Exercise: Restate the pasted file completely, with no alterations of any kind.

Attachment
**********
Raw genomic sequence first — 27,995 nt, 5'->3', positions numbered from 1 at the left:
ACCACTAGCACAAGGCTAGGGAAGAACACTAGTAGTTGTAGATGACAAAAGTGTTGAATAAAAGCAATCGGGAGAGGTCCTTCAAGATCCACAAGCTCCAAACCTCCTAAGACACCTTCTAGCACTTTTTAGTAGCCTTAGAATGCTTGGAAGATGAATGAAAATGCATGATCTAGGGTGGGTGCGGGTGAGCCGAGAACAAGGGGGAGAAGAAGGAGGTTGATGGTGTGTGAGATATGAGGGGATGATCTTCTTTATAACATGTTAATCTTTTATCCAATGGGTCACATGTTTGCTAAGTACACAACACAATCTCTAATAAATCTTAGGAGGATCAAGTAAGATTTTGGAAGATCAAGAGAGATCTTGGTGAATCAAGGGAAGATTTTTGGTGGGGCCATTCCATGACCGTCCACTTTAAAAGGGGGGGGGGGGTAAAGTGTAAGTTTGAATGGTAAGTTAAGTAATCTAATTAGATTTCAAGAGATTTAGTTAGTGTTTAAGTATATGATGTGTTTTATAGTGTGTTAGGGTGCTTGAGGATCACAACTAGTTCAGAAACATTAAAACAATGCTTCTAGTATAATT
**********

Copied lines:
Raw genomic sequence first — 27,995 nt, 5'->3', positions numbered from 1 at the left:
ACCACTAGCACAAGGCTAGGGAAGAACACTAGTAGTTGTAGATGACAAAAGTGTTGAATAAAAGCAATCGGGAGAGGTCCTTCAAGATCCACAAGCTCCAAACCTCCTAAGACACCTTCTAGCACTTTTTAGTAGCCTTAGAATGCTTGGAAGATGAATGAAAATGCATGATCTAGGGTGGGTGCGGGTGAGCCGAGAACAAGGGGGAGAAGAAGGAGGTTGATGGTGTGTGAGATATGAGGGGATGATCTTCTTTATAACATGTTAATCTTTTATCCAATGGGTCACATGTTTGCTAAGTACACAACACAATCTCTAATAAATCTTAGGAGGATCAAGTAAGATTTTGGAAGATCAAGAGAGATCTTGGTGAATCAAGGGAAGATTTTTGGTGGGGCCATTCCATGACCGTCCACTTTAAAAGGGGGGGGGGGGTAAAGTGTAAGTTTGAATGGTAAGTTAAGTAATCTAATTAGATTTCAAGAGATTTAGTTAGTGTTTAAGTATATGATGTGTTTTATAGTGTGTTAGGGTGCTTGAGGATCACAACTAGTTCAGAAACATTAAAACAATGCTTCTAGTATAATT